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Vector Luna Review

6.5

Posted: , by Chris P.

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Vector Luna Review

Introduction


According to Juniper research, Apple grabbed over 50% of smartwatch sales in 2015, and the Android Wear ecosystem accounted for under 10%. That leaves quite a bit of room to relatively unpopular makers that have—at differing points in time—jumped onto the smartwatch bandwagon. London-based Vector is one such manufacturer, and the Luna is its latest creation.

Vector Luna Review
Vector Luna Review
Vector Luna Review
Vector Luna Review
Vector Luna Review
Vector Luna Review
Sold for anywhere between $299 and $399 in the US depending on the model, the Vector Luna is rather pricey, but tackles this with two unique selling points: a 30-day battery life and compatibility with iOS, Android, and Windows Phone devices. Is that enough to set it apart from the crowd, and should you consider dumping some serious cash into it, however?

Let's dig in and find out.

Design

This one is for the appreciators of classic design

When smartwatches started popping up back in 2013, one of the fundamental challenges in front of makers was to make a nerdy product that didn't look like one. Alas, they failed. The first round of smartwatches were all square or rectangular in form, and looked like something that would best fit on the wrist of the likable hero in a sci-fi flick. As of 2015, however, we've seen a change of direction, so much so that vendors are increasingly (and successfully) targeting timeless, classical designs.

With a round, stainless steel case in black and a brown leather strap attached to the lugs, our unit of the Vector Luna ranks highly on the list of more conventional-looking smartwatches. At 44mm in diameter, the watch is on the larger side, but sits well on a bigger man's wrist. 22mm in width, the wrist band is also appropriately wide and is removable should you decide to go with something custom. What we hate is the creaking sound the band makes when you move it up or down due to friction between the lugs and the leather. When on the wrist, however, this problem disappears.

In terms of thickness, the Luna is no slimmer nor thicker than the smartwatches of the day, nor is it heavier or lighter. It does, however, come with the added benefit of 5ATM water resistance, meaning water shouldn't leak inside and damage the internals when showering. In theory, it should withstand pressure up to 50 meters deep, which is quite a bit compared with most smartwatches out there.

On the right side of the smartwatch is where you'll find the three physical buttons—rounded rectangles on top and bottom for moving up and down throughout the interface, and a circular crown in the middle to select and exit menus. Travel time for these is rather short and awkward, and they're a bit on the rigid side, so we weren't exactly pleased.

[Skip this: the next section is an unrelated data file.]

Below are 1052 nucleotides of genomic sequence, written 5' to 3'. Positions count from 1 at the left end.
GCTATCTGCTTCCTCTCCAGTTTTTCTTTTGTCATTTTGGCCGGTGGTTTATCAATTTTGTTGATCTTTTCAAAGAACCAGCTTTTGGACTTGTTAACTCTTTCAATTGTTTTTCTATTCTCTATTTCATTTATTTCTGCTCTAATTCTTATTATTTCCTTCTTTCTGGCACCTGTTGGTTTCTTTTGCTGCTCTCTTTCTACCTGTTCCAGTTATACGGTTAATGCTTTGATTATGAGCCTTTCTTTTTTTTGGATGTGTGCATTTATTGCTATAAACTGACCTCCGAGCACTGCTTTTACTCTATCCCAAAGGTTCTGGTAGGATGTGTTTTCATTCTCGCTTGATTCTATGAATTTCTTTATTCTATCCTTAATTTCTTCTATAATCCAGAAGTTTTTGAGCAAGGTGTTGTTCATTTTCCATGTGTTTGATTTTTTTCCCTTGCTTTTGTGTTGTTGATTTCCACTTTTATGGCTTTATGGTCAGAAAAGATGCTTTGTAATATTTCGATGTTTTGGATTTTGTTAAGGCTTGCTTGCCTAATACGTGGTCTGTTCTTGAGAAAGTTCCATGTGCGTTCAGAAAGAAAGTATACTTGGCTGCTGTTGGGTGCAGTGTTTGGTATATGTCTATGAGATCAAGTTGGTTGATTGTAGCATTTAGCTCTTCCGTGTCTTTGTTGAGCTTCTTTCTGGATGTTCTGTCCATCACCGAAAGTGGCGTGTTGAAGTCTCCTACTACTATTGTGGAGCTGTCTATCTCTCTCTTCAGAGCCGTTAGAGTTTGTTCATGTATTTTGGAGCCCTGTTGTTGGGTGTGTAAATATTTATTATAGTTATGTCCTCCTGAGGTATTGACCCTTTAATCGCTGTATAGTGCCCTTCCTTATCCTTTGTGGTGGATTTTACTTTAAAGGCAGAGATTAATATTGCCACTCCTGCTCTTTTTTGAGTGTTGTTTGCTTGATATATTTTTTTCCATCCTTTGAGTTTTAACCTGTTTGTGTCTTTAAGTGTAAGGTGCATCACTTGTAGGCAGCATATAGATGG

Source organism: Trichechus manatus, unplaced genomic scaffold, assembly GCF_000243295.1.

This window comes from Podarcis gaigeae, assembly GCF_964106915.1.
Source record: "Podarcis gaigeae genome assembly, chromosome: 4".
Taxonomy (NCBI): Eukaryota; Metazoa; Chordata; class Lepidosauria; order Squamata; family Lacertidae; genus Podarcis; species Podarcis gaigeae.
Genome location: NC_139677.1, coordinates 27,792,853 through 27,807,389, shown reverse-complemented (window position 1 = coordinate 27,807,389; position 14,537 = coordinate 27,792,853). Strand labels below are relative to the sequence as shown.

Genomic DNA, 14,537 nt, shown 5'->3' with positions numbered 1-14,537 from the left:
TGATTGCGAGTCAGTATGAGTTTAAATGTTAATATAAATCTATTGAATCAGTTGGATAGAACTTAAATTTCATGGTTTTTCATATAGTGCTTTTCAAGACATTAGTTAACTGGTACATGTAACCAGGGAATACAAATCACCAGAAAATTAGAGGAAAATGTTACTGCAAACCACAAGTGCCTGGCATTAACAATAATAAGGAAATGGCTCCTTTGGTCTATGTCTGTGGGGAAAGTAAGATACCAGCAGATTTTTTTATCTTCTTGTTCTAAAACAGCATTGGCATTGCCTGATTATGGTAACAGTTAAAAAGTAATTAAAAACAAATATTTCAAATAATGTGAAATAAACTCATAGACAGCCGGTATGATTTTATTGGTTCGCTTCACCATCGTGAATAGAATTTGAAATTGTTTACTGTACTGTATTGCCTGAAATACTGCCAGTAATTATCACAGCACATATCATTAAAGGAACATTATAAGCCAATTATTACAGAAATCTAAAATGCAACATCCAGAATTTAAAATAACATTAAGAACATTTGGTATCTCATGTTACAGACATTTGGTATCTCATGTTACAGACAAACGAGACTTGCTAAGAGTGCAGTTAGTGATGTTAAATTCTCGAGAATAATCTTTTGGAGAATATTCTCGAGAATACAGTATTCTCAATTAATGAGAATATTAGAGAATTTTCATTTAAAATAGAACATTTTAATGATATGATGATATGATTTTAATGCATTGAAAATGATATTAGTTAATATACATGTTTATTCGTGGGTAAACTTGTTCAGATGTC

Overall, we can't say our world was rocked by the Vector Luna, though it's certainly among the more attractive wrist computers you can get right now. For those curious, the smartwatch is also available with a round case made out of rose or champagne gold, and with silicone and steel bands in various colors.


Display

The E Ink display is the Luna's secret sauce, but we were hoping for a higher pixel density.

Vector Luna Review
Alike to the Pebble Time smartwatch, the Luna lacks an LCD display or even a touchscreen for that matter. Instead, it makes use of a grayscale E Ink panel, which is what allows Vector to market the watch as capable of lasting up to 30 days. This is possible because E Ink displays are “bistable”, meaning that no power whatsoever is consumed so long as nothing changes on the screen. And because there's no back lighting (unless you press the middle button), the Luna has its screen always on, with only minimal impact on the power reserve. At night, you can click the crown to get some dim—but sufficient—lighting for about 5 seconds.

Anyway, after having spent so much time wearing touch-enabled smartwatches on our wrists, we actually found that we needed a day or two to get used to not swiping on the display. That's all the better since the glass covering the tiny screen is a beast of a fingerprint magnet, with the added “benefit” of smudges being extra hard to get rid of.

Vector doesn't market the actual size of the round display, but we measured it at about 30mm in diameter, which puts it in the same category as the Samsung Gear S2 (~1.2 inches). That's smaller than most competing products in the category, but more than sufficient when touch input isn't required and the interface is as simple as on the Luna. Unfortunately, we can't say the same about the pixel density of the unit—it leaves a lot to be desired, with the hour and minute hands looking a bit pixelated. We're also no fans of the very thick bezel around the panel.

4 Comments
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posted on 21 Jan 2016, 09:01

1. ibend (Posts: 3128; Member since: 30 Sep 2014)


6,5? so its better than moto 360 sport? lol
http://www.phonearena.com/reviews/Moto-360-Sport-Review_id4145

posted on 21 Jan 2016, 09:29

2. jontaylor07 (Posts: 161; Member since: 12 Oct 2015)


As a Windows phone user this actually looks pretty good. It doesn't scream gadget when worn, you don't have to worry about getting it wet, and I don't have to charge it every night. If I were buying a medium-priced watch right now it would probably be this one.

posted on 21 Jan 2016, 13:49

3. KingKurogiii (Posts: 5710; Member since: 23 Oct 2011)


the cross platform support, the watch's handsome design and the battery life definitely make this an interesting option but i'd wait to see what's new from Pebble first to see if they shrink the bezel this year.

posted on 03 Feb 2016, 17:02

4. neonix (Posts: 64; Member since: 04 Aug 2014)


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